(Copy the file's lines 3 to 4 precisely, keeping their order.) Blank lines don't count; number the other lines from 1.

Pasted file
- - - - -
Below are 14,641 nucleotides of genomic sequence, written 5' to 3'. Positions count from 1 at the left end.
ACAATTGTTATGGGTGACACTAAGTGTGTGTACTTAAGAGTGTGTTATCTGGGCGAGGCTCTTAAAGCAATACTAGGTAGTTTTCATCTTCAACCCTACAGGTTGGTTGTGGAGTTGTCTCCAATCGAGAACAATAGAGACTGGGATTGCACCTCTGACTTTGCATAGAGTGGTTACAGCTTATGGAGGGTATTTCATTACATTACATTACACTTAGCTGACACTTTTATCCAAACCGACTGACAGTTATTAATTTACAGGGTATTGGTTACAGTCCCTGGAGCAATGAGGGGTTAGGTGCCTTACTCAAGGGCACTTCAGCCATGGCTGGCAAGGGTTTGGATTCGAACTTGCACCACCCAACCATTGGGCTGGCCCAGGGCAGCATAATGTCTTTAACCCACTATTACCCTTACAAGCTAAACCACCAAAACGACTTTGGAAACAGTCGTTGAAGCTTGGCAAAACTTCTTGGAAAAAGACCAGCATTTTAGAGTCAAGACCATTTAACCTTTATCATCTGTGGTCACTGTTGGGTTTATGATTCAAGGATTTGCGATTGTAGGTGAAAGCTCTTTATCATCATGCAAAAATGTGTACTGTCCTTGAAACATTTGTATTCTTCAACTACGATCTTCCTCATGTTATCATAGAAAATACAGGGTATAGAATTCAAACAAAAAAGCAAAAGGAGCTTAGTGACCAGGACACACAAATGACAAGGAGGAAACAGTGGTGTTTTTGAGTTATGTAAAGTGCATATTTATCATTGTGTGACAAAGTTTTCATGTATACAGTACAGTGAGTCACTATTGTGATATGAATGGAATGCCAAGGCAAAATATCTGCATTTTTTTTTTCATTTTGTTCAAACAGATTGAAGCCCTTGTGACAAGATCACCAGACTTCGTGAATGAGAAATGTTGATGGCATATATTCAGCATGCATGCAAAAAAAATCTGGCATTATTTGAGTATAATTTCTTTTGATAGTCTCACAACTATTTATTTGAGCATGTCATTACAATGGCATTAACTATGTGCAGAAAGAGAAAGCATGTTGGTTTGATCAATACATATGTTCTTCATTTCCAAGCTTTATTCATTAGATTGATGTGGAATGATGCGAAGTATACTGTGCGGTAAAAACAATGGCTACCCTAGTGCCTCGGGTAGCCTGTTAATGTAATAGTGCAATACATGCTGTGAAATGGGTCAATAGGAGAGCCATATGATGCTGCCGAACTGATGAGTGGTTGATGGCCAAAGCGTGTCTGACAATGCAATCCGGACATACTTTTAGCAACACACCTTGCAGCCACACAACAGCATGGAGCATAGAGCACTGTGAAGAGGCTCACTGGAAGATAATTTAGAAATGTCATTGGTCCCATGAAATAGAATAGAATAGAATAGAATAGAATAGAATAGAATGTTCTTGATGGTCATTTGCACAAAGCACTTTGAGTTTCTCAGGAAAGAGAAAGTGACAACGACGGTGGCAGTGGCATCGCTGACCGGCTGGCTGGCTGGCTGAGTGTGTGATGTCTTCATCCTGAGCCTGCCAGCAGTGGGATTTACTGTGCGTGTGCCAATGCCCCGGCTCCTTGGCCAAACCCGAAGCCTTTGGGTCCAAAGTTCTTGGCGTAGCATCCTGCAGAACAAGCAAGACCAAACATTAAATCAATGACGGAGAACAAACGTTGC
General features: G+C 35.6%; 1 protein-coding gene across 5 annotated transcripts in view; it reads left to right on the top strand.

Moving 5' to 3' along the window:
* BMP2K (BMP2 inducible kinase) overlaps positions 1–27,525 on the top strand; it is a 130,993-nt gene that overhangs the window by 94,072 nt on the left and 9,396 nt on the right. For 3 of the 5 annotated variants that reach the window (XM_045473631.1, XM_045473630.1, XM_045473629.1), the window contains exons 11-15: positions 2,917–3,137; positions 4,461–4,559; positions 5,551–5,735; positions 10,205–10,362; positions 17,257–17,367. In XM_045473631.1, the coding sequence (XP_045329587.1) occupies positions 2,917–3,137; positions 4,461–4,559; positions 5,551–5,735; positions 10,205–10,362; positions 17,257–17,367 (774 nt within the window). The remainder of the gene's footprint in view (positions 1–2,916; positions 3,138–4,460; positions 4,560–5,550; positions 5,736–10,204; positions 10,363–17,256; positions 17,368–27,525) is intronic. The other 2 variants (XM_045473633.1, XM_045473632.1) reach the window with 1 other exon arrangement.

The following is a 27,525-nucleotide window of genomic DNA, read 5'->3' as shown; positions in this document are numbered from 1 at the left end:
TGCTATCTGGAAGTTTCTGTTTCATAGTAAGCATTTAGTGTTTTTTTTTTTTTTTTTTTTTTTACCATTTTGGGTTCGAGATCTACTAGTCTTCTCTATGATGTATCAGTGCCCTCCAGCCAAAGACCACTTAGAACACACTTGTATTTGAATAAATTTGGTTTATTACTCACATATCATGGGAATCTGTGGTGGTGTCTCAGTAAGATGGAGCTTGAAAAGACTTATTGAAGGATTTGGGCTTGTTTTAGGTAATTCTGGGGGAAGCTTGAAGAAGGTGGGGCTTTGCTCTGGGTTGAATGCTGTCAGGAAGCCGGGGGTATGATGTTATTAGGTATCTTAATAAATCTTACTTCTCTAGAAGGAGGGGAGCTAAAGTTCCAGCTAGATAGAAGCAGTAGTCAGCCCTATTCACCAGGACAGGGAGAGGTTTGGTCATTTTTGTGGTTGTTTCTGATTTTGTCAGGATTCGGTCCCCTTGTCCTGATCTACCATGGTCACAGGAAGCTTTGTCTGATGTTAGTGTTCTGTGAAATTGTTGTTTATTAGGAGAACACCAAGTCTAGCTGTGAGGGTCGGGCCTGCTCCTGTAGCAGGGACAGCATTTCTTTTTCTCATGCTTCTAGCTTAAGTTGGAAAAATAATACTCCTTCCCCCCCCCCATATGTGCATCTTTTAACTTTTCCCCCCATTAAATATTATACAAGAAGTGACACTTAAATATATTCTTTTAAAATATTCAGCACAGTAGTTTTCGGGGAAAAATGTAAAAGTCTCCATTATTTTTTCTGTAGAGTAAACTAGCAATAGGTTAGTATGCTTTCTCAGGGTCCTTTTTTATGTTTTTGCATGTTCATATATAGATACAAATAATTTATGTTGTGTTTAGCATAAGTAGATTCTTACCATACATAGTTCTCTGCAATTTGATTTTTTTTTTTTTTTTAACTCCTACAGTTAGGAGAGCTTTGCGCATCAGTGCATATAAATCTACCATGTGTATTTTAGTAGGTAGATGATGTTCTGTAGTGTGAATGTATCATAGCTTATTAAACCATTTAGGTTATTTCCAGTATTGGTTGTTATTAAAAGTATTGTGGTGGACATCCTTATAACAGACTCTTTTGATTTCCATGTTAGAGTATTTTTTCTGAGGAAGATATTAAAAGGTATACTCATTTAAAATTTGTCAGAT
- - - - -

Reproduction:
General features: G+C 35.6%; 1 protein-coding gene across 5 annotated transcripts in view; it reads left to right on the top strand.

Moving 5' to 3' along the window: